Speaker: Well anyone using a phone speaker for music needs to be shot but, if your wanting to watch a little TV show or something in your lonely hotel room while away for work, then you sorta could. The volume is so so and in MX Player where you can over drive the volume its fine. However pulling up Netflix and slapping on The Good Wife, it is too quiet. Even in a silent room it’s not comfortably loud enough to watch stuff on Netflix.
Camera: The numbers say a 13MP rear and a 5MP on the front. Both pretty big for a cheap handset. Now as I’ve mentioned before, I am not a camera person so I really can’t speak with any authority on the matter. For my eyes they look pretty reasonable and by what I’ve read other think so too. I mean it can’t compare to a real, proper camera much like it can’t compete with a high quality DAP. To me it looks good enough to use and be happy with.
Reception: It’s hard to be exact on the reception ability as Vodafone is not my normal network so I don’t know where the questionable signal spots are so I can’t really say what is network and what in phone. However….. it’s been rather good. For some reason today as I write this it has taken somewhat of a nose dive and signal strength is flitting between full bars and two bars. The throughput has taken a dive too and is only giving me about 12mbit down and about the 14mbit up. So while I say it’s taken a dive it’s not exactly unusably slow!!! Even in this state it’s down load speed as about twice what my land connection can get me and is a dozen times better than my upload. Still, with the phone being plastic clad and not metal I would expect it to a little better than most of holding onto a signal.
The Good: Value. The phone is a middling to upper ish range device but with a middling to low end price tag. There isn’t anywhere I feel the device stands out as being great, maybe its screen which is a full HD, 1920 x 1080. That’s the same number of pixels as your 42 inch TV has but in your hand, for the budget the screen is probably the single most impressive feature. The whole however is that the Ultra 6 is just better in every aspect than you would think you should get from a device with its price tag, nothing is exceptional but it skimps nowhere, everything is better than it deserves to be.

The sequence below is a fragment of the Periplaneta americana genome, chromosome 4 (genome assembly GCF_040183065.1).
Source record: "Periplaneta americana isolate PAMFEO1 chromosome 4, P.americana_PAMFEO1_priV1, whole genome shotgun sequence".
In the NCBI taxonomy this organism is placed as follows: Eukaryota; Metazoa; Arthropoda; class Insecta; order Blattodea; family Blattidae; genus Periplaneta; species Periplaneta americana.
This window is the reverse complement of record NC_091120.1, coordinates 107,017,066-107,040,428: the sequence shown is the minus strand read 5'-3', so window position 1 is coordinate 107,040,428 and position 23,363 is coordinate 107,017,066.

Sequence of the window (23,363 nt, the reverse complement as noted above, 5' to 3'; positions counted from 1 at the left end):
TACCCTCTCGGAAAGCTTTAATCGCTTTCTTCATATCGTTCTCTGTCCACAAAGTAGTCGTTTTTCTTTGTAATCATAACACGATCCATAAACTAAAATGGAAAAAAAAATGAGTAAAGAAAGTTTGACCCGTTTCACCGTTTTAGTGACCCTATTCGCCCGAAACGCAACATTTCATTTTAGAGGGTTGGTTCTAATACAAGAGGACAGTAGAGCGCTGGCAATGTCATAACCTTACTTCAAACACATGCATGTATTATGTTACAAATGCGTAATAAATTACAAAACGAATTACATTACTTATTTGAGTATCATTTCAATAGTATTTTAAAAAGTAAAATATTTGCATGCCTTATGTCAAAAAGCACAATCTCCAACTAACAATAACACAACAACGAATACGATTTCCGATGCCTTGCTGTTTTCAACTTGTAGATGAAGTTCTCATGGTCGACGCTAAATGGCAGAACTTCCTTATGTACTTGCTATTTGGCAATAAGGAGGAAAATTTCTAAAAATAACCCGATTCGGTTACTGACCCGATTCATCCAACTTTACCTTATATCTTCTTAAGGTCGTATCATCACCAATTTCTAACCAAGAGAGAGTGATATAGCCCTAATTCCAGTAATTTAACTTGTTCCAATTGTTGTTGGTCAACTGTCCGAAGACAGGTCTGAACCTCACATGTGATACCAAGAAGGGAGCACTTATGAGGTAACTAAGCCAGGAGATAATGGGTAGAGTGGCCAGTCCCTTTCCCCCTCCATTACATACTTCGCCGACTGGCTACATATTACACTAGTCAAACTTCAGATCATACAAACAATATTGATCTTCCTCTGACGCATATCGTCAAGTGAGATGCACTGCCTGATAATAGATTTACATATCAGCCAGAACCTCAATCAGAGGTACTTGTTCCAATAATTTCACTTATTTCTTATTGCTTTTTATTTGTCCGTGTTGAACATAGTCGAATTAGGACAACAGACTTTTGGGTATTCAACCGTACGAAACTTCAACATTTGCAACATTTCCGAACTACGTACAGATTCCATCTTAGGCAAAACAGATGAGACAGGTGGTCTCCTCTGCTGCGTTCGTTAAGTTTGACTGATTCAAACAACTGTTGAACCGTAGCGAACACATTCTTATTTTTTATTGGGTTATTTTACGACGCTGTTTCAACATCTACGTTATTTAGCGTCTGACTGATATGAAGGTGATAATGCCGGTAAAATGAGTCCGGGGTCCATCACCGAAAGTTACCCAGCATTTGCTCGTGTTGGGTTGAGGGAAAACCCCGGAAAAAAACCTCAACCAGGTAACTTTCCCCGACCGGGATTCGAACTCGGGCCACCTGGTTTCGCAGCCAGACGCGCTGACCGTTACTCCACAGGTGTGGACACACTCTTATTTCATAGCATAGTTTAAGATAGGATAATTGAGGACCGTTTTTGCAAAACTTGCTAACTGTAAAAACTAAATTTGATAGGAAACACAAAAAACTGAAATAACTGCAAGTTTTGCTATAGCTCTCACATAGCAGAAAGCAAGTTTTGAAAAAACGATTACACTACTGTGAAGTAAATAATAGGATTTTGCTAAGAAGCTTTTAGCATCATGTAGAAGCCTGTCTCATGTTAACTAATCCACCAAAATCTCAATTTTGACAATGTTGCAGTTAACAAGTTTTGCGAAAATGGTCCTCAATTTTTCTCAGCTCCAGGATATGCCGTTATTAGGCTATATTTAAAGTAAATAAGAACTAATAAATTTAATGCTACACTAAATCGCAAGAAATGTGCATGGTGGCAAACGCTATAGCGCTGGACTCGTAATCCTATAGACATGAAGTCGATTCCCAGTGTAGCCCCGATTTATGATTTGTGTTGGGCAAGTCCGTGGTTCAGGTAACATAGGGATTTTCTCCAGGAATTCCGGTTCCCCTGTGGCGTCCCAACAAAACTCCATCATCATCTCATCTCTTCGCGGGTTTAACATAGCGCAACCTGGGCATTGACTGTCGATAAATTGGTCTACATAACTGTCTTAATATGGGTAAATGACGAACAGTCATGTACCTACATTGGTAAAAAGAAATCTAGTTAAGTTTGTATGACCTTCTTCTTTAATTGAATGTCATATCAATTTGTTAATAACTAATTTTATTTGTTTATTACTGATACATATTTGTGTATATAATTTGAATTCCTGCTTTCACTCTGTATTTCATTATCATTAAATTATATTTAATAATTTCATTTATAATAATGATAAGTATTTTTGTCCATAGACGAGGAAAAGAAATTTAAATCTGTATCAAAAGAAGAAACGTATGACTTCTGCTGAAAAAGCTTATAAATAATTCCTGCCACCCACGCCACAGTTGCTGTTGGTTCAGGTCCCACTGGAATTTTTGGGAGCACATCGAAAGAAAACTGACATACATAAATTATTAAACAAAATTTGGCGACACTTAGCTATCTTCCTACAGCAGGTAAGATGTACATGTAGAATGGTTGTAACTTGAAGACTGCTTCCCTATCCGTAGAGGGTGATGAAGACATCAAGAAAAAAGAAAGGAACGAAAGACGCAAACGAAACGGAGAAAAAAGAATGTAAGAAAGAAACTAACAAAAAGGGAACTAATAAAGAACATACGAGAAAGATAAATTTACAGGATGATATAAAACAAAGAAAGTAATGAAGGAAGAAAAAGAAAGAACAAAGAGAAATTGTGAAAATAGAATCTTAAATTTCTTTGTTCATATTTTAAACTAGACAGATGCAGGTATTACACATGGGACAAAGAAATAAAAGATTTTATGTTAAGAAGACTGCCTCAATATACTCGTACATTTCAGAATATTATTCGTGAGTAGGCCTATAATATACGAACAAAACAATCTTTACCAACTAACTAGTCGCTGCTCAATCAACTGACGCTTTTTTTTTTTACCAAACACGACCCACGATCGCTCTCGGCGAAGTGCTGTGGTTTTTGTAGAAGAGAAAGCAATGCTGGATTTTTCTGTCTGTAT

The Bad: Well there isn’t really anything that’s bad. If anything it’s the backing, it’s just too slippy for my liking but if I was keeping it I’d put a case on anyway. That’s it. Well, maybe that it’s tied to Vodafone could be an issue for some if Vodafone is poo where you live or you simply don’t live in the UK. I’m really struggling to find anything bad.
Value: All the reviews I’ve seen of the Ultra 6 all declare it to be super good value. It is. The “no ifs no buts” it’s the new “Orange San Francisco,” it’s beyond good for what it costs. It is very probably the single best value phone you can buy in the UK, in a shop, right now.
Conclusion: The Ultra 6 is a crazy good value device. Plain and simply if I was looking for a new phone and I could only have one, this would have to be a contender. It’s not just cheap, its sooooooooooooooooooooooooooooooo cheap. You put this phone next to any phone, no matter how expensive and there just isn’t anywhere it falls behind except in benchmarks. It really can’t match the most powerful CPU and GPU’s but who expects it to???? it’s what, maybe a quarter of the price of flagships? The Iphone 6s Plus starts at £620 and it can’t take a micro SD card. That’s £500 more expensive!!!
Price really is the headliner feature of the Ultra 6. Its specs are all amazing for the price, not as absolutes in themselves. The price therefore is key, utterly central to how you must think of the Ultra 6. It is the defining aspect that means you will buy it or not. You can get the same specs, better specs in a variety of other places. You can even pretty much the same specs from other devices if you look hard enough but I have never found one to be available in the UK high-street. The closest I could find was the Sony M4 Aqua but its £200 and only has a 1280 x 720 screen. Upon asking one the helper chaps at The Carphone Warehouse, when I asked if there was anything they know of comparable the reply was “There unfortunately is nothing comparable from other networks.”
I believe that is the core of the Ultra 6. There just is nothing available in the UK for the other networks that can compete with it. Its specs are outstanding for the money, it is that simple. It may not be the world greatest phone but I cannot think of anything that represents better value for money.